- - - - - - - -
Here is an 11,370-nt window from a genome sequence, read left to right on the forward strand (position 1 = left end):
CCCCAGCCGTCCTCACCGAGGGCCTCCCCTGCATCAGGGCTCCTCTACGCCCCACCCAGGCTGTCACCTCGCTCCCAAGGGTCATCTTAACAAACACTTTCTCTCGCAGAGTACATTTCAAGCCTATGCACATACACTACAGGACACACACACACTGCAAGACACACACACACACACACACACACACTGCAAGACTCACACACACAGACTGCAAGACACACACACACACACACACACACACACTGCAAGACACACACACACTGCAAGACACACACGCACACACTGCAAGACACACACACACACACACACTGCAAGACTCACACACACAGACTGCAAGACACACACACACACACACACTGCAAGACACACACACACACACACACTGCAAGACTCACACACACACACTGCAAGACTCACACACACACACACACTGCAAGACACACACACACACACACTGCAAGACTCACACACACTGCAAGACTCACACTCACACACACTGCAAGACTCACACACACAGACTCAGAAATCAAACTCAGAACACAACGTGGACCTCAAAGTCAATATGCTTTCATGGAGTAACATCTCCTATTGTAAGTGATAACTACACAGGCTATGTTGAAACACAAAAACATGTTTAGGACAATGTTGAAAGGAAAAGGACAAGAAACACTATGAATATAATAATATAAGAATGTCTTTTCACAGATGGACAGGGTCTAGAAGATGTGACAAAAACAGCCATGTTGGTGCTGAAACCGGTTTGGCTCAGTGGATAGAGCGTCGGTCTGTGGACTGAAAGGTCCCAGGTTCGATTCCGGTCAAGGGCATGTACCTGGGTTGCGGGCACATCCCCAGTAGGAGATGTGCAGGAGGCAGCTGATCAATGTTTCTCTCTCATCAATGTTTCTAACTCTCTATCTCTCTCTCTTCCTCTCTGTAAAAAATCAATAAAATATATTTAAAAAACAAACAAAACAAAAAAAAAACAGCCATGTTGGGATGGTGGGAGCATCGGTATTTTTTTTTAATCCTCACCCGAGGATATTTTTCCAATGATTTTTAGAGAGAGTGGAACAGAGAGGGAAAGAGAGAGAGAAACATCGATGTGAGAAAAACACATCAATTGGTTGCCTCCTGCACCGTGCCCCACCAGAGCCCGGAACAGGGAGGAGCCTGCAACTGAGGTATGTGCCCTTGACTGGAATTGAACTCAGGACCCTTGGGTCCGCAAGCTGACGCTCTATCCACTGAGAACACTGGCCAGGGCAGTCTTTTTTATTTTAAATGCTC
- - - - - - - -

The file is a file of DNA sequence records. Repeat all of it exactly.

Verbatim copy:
Here is an 11,370-nt window from a genome sequence, read left to right on the forward strand (position 1 = left end):
CCCCAGCCGTCCTCACCGAGGGCCTCCCCTGCATCAGGGCTCCTCTACGCCCCACCCAGGCTGTCACCTCGCTCCCAAGGGTCATCTTAACAAACACTTTCTCTCGCAGAGTACATTTCAAGCCTATGCACATACACTACAGGACACACACACACTGCAAGACACACACACACACACACACACACACTGCAAGACTCACACACACAGACTGCAAGACACACACACACACACACACACACACACTGCAAGACACACACACACTGCAAGACACACACGCACACACTGCAAGACACACACACACACACACACTGCAAGACTCACACACACAGACTGCAAGACACACACACACACACACACTGCAAGACACACACACACACACACACTGCAAGACTCACACACACACACTGCAAGACTCACACACACACACACACTGCAAGACACACACACACACACACTGCAAGACTCACACACACTGCAAGACTCACACTCACACACACTGCAAGACTCACACACACAGACTCAGAAATCAAACTCAGAACACAACGTGGACCTCAAAGTCAATATGCTTTCATGGAGTAACATCTCCTATTGTAAGTGATAACTACACAGGCTATGTTGAAACACAAAAACATGTTTAGGACAATGTTGAAAGGAAAAGGACAAGAAACACTATGAATATAATAATATAAGAATGTCTTTTCACAGATGGACAGGGTCTAGAAGATGTGACAAAAACAGCCATGTTGGTGCTGAAACCGGTTTGGCTCAGTGGATAGAGCGTCGGTCTGTGGACTGAAAGGTCCCAGGTTCGATTCCGGTCAAGGGCATGTACCTGGGTTGCGGGCACATCCCCAGTAGGAGATGTGCAGGAGGCAGCTGATCAATGTTTCTCTCTCATCAATGTTTCTAACTCTCTATCTCTCTCTCTTCCTCTCTGTAAAAAATCAATAAAATATATTTAAAAAACAAACAAAACAAAAAAAAAACAGCCATGTTGGGATGGTGGGAGCATCGGTATTTTTTTTTAATCCTCACCCGAGGATATTTTTCCAATGATTTTTAGAGAGAGTGGAACAGAGAGGGAAAGAGAGAGAGAAACATCGATGTGAGAAAAACACATCAATTGGTTGCCTCCTGCACCGTGCCCCACCAGAGCCCGGAACAGGGAGGAGCCTGCAACTGAGGTATGTGCCCTTGACTGGAATTGAACTCAGGACCCTTGGGTCCGCAAGCTGACGCTCTATCCACTGAGAACACTGGCCAGGGCAGTCTTTTTTATTTTAAATGCTC